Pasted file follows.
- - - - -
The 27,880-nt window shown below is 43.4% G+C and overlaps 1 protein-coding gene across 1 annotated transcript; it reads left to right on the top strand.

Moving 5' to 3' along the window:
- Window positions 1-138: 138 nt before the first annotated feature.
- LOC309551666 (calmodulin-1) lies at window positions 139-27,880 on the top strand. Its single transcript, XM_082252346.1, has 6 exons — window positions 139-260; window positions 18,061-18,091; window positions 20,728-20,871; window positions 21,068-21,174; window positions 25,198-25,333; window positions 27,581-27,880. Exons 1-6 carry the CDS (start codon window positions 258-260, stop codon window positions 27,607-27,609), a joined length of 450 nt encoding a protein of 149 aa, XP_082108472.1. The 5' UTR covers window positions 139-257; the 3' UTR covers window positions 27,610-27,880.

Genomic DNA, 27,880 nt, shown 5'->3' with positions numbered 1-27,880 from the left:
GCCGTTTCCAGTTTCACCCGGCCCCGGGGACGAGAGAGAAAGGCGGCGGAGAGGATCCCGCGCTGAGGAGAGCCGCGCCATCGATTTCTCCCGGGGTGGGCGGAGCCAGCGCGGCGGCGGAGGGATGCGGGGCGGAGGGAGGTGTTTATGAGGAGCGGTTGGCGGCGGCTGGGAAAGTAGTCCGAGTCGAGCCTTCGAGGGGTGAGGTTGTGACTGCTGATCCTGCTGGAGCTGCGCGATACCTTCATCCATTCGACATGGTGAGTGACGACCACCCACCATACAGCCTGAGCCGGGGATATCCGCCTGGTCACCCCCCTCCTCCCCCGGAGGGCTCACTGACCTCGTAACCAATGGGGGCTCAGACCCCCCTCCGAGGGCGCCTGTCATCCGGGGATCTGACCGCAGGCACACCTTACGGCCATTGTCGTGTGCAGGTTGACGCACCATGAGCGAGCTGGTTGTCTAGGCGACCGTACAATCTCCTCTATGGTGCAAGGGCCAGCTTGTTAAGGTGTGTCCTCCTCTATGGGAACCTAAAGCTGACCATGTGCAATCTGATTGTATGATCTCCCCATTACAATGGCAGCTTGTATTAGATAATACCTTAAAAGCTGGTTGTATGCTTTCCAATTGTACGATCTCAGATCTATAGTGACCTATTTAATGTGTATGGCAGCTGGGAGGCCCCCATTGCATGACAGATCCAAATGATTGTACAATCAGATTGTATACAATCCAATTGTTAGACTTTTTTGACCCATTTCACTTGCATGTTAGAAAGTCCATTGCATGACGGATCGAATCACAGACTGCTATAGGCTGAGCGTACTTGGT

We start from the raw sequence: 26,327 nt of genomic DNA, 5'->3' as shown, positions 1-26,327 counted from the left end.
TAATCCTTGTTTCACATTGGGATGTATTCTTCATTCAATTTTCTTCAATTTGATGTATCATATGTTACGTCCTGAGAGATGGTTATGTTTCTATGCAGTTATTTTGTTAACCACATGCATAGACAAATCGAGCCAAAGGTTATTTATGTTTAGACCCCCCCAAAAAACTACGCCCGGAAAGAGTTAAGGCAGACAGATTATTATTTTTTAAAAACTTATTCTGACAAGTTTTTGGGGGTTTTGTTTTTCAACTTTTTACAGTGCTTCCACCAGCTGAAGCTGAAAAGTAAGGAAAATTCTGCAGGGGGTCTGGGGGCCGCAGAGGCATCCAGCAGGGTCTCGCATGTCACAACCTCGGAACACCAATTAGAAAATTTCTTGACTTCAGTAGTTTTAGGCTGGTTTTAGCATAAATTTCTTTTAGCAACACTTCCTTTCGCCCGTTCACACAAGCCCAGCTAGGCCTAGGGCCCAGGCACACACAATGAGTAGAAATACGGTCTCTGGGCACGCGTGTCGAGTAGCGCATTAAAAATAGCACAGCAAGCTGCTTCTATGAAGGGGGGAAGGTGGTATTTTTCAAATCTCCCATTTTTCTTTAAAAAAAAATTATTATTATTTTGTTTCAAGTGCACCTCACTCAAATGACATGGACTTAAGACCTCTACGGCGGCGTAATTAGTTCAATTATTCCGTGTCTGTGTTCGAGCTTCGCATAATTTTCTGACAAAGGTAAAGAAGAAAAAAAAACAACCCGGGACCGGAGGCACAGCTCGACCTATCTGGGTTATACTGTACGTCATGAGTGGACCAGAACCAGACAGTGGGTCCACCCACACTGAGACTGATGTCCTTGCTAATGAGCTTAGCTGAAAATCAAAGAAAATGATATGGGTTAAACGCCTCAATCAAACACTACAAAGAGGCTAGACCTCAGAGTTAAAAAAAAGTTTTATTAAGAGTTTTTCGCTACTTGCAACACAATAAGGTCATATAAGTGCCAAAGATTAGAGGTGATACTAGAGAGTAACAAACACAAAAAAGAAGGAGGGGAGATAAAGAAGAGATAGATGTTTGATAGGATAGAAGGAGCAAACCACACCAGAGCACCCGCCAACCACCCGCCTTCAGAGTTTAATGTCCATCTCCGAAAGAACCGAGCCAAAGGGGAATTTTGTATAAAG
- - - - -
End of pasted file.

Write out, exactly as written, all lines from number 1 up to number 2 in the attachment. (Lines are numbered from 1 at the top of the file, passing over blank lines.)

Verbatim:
The 27,880-nt window shown below is 43.4% G+C and overlaps 1 protein-coding gene across 1 annotated transcript; it reads left to right on the top strand.

Moving 5' to 3' along the window: